What is cubism?
PABLO PICASSO and Georges Braque founded Cubism inspired by tribal art (Braque later refuted this) and the works of Paul Cezanne. Cezanne's statement that "Everything in nature takes its form from the sphere, the cone, and the cylinder," was the basis for this influential art form that started in Paris in 1908.
Considered a backlash to the impressionist period where emphasis was on light and colour, in Cubism, subject matter is broken up, analysed and reassembled in an abstracted form. Cubism emphasized the flat, two-dimensional surface of the picture plane where reality was fragmented and several sides were seen simultaneously.
In 1908, Braque and Raoul Dufy visited L'Estaque, a place often painted by Cezanne. They created landscapes with simplified forms and a limited variety of colours. The paintings were exhibited to a vitriolic reception by critics. Art critic Louis Vauxcelles unwittingly provided the movement with its name when he wrote, "M. Braque scorns form and reduces everything, sites, figures and houses to geometric schemas and cubes."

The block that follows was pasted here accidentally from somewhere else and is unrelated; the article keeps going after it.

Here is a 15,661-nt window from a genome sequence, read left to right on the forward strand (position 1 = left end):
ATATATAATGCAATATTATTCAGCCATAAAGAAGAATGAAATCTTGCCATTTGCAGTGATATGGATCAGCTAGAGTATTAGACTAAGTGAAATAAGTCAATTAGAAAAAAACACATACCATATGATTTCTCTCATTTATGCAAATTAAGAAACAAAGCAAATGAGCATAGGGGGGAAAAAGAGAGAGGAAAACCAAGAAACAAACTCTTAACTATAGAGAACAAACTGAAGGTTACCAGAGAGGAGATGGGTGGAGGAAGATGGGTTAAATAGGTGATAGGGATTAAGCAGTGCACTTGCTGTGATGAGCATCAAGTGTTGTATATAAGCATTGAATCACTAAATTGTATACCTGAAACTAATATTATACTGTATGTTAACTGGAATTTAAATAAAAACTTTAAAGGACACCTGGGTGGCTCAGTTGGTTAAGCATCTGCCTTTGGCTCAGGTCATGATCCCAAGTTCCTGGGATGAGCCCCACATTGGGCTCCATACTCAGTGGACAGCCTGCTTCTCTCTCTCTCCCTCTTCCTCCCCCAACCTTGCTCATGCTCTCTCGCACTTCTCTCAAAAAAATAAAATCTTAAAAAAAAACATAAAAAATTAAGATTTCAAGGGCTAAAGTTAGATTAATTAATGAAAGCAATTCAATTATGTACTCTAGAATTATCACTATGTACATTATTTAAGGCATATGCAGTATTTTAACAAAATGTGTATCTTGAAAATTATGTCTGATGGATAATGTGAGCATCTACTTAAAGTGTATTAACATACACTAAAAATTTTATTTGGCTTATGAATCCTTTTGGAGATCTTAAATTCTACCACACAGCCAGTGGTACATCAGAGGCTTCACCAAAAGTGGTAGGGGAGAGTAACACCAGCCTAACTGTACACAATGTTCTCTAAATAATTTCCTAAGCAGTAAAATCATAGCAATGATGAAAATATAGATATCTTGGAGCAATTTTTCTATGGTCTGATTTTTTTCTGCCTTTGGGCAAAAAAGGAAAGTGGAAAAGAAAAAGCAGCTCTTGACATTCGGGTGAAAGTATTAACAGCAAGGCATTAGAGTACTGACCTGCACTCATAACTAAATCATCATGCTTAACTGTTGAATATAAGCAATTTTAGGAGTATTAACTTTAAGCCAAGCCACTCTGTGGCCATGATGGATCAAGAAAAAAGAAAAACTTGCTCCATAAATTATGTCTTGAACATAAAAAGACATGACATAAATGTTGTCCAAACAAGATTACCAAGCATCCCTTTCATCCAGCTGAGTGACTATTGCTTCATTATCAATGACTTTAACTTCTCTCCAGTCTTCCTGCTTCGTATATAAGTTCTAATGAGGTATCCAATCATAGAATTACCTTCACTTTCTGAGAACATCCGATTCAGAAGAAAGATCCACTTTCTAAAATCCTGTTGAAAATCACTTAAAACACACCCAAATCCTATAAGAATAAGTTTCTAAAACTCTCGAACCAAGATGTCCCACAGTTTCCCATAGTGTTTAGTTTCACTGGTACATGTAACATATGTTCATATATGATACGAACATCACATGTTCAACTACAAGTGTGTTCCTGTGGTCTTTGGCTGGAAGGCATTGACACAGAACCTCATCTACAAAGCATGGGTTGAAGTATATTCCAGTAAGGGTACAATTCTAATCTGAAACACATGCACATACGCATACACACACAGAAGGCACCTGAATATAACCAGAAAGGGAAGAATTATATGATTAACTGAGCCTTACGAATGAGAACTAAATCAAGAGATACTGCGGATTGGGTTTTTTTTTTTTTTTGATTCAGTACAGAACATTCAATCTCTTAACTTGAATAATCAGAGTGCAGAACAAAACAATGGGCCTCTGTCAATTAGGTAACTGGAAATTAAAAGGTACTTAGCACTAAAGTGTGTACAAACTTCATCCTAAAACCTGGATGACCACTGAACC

Picasso and Braque broke homogenous compositions into planes with open edges, denying depth and colour was reduced to a grey-tan while brushstrokes were small to create vibrations of light - this phase was called Analytical Cubism. Synthetic Cubism (1911 and 1913) followed, where letters, fragments of words, musical notes and material elements like sawdust and sand were introduced to make the picture look more like an object. Colour returned to cubism in 1912 with the creation of another significant form - the papiers colles or collage. While Cubism faded away in the 1920s, it influenced art movements like Orphism, Purism, Precisionism, futurism, constructivism and to a certain extent Expressionism.
Send this article to Friends by